Known for his toughness on the field, Kelly showed his fellow Hall of Famers the meaning of the word Saturday when, during the induction ceremonies, he saluted his 5-year-old son Hunter.
Hunter Kelly was diagnosed with Krabbe Disease -- a rare enzyme disorder of the nervous system -- at four months and was not expected to live past his second birthday.
"It has been written that toughness is my trademark, but the toughest person I have ever seen is my son Hunter," Kelly said in closing his speech. "I've been blessed to have Hunter. He is an inspiration to all of us. I love you, buddy."
As the overflow crowd erupted in cheers, Kelly's wife Jill hugged and kissed Hunter, who has never walked, needs a machine to eat and another to breathe.
The Kellys formed the Hunter's Hope Foundation to increase public awareness of Krabbe Disease and other leukodystrophies and to raise funds to support research efforts to find a cure. Most children afflicted with the disease eventually become blind, deaf and paralyzed.
"We formed the foundation so that kids would not have to suffer like Hunter has," Jim Kelly said. "He's been in and out of hospitals all his life and he continues to battle. Ever since I was elected (to the Hall of Fame), I've prayed every single day and night that Hunter would be there to see it."
On Saturday, Kelly's prayers were answered when he was enshrined with Pittsburgh Steelers receiver John Stallworth, Oakland Raiders tight end Dave Casper, Chicago Bears defensive tackle-end Dan Hampton and the late George Allen, who coached the Los Angeles Rams and Washington Redskins.
The ceremonies were moved next door to the Hall of Fame in 20,000-seat Fawcett Stadium due to renovations and the crowd Kelly attracted.
The former star of the Buffalo Bills took over two hotels in nearby Akron and invited close friends from upstate New York and his native Pennsylvania to attend the induction ceremonies.
Kelly led the Bills to an unprecedented four consecutive trips to the Super Bowl from 1990-93, losing each time. But the bitter losses did not prevent him from getting elected to the Hall of Fame in his first year of eligibility.
With Kelly, running back Thurman Thomas and receiver Andre Reed, the Bills had one of the most potent offenses in the NFL.
Ironically, Kelly's day came a year after Bills coach Marv Levy was inducted.
"Many people called me the leader of the Bills, but Marv Levy was the real leader," Kelly said of his Hall of Fame presenter. "There can't be a better coach to play for than Marv."
Stallworth was a Hall of Fame presenter for fellow Steelers receiver Lynn Swann last year. Swann lobbied for Stallworth's election in his Hall of Fame speech and it had an effect.
In his 10th year of eligibility, Stallworth becomes the ninth player from the Steelers' 1970s dynasty to make the Hall of Fame, joining Swann, Terry Bradshaw, Franco Harris, Mike Webster, Joe Greene, Jack Ham, Jack Lambert and Mel Blount.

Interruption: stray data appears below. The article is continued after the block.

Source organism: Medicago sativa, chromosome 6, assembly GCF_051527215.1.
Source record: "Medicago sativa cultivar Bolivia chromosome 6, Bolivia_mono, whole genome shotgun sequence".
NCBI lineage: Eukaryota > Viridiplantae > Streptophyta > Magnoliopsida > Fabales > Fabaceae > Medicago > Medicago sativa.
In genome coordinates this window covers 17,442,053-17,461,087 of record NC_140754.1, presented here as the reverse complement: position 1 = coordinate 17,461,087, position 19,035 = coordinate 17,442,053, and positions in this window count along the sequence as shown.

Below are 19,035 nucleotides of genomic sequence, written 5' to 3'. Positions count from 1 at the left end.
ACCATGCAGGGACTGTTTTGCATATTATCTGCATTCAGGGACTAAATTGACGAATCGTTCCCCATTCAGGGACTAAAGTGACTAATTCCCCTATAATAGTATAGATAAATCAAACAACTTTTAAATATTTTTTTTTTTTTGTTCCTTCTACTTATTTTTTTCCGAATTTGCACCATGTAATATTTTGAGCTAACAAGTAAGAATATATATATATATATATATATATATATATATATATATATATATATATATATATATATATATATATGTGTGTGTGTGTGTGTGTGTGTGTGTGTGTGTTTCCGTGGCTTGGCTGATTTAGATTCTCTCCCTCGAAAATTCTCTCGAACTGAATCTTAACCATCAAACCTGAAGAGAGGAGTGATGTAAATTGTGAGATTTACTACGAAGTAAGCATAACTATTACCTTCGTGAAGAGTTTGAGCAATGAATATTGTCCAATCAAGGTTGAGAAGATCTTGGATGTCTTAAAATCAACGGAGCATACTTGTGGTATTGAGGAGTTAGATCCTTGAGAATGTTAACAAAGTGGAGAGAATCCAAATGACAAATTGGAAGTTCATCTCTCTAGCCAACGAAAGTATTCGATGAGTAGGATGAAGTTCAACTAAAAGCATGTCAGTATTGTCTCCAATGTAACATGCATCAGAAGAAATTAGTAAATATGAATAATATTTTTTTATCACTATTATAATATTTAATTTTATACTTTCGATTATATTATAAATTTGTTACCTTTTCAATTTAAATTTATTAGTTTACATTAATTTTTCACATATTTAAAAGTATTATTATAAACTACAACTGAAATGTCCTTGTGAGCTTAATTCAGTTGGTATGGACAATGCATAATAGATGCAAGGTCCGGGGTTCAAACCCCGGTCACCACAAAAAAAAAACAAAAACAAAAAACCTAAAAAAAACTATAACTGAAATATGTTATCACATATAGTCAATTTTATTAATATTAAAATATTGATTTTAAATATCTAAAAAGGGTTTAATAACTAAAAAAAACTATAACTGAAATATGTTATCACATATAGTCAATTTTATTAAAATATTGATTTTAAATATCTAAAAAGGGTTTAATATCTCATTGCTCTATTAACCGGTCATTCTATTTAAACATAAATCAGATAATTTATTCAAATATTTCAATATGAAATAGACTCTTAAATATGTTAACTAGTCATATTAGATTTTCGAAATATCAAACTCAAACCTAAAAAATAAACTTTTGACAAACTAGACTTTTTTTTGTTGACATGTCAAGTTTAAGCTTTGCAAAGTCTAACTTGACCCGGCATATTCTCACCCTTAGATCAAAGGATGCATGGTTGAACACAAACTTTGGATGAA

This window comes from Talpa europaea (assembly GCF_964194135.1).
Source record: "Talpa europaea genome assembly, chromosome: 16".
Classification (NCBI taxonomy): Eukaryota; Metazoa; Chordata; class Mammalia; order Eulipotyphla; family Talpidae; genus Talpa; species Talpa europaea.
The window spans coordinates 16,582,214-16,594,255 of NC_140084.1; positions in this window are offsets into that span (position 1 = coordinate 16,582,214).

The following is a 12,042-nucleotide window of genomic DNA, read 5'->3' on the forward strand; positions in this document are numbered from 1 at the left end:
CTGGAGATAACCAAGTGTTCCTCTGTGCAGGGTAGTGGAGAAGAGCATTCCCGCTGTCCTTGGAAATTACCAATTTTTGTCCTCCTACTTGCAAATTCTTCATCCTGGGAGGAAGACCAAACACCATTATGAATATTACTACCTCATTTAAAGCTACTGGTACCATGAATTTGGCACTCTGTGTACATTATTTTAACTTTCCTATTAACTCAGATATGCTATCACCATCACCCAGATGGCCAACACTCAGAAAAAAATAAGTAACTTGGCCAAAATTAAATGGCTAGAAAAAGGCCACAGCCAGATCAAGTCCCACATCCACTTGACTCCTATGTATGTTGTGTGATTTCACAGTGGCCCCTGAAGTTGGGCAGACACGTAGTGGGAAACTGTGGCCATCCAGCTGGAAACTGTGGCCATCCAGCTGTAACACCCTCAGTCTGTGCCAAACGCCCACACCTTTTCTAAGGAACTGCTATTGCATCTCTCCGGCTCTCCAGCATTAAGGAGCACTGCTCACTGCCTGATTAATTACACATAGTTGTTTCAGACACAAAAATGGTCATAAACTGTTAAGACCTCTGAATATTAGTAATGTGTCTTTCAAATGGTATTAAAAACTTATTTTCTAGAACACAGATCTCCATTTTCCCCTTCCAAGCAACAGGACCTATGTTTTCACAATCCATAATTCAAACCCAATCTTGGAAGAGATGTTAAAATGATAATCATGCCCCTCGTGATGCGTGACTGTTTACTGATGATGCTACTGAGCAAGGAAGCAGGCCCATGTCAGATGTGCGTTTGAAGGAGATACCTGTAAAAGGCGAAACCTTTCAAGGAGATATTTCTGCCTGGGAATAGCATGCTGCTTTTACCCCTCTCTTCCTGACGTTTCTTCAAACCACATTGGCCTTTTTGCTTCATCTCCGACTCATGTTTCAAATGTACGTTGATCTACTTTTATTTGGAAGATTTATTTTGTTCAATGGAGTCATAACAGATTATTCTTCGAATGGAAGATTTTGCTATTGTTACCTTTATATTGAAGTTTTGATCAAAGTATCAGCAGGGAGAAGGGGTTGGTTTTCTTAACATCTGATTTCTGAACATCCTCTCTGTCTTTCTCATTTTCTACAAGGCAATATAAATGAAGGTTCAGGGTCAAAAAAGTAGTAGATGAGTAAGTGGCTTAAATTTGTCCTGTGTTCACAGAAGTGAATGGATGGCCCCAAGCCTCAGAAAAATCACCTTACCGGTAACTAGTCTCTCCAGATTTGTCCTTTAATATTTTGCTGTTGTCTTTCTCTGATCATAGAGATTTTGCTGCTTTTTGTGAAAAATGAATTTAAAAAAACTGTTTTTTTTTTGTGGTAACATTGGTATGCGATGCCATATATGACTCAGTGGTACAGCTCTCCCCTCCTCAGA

"The fellows around me on those Steelers teams made me the player I was," Stallworth. "I took a little something from all of them and the guy I practiced with every day, Lynn Swann, made me a better player."
Nicknamed "The Ghost" by his teammates, Casper was a solid blocker as well as a sure-handed receiver. He was named All-AFC four times in his 6 1/2 seasons with the Oakland-Los Angeles Raiders and had 378 catches for 5,216 yards and 52 touchdowns in his 11-year career.
"I know I wouldn't be here if I hadn't played next to (Art) Shell, (Gene) Upshaw, (Dave) Dalby, you can go down the line," said Casper, who was presented by his former coach John Madden. "We were all proud to be Raiders."
Hampton played both defensive end and tackle in 12 years with the Bears and becomes the second starter from the 1985 Super Bowl-winning defense to make the Hall, joining middle linebacker Mike Singletary.
The Bears allowed just 198 points that year and shut out both playoff opponents before steamrolling to a 46-10 rout of New England in Super Bowl XX.
Hampton saluted the late Walter Payton, the NFL's all-time leading rusher, in his induction speech.
"Our defense had special players, but Walter best symbolized what the Bears were all about," Hampton said. "I played nine years with Walter Payton. He is the NFL's all-time leader not because he was the biggest or the fastest, but because he had the biggest heart."
Hampton persevered through 10 knee surgeries and was named first- or second-team All-Pro six times as either an end or tackle.
Allen compiled a record of 116-47-5 in 12 years as coach and never had a losing season, but was just 2-7 in the postseason and made only one Super Bowl.
He was 49-17-4 in five seasons with the Los Angeles Rams from 1966-70 and 67-30-1 in seven years with the Washington Redskins.
"His motto was 'The Future is Now' and we loved that," said Deacon Jones, a former player for Allen. "He traded any rookie that came his way for veterans. His commitment was to winning now."
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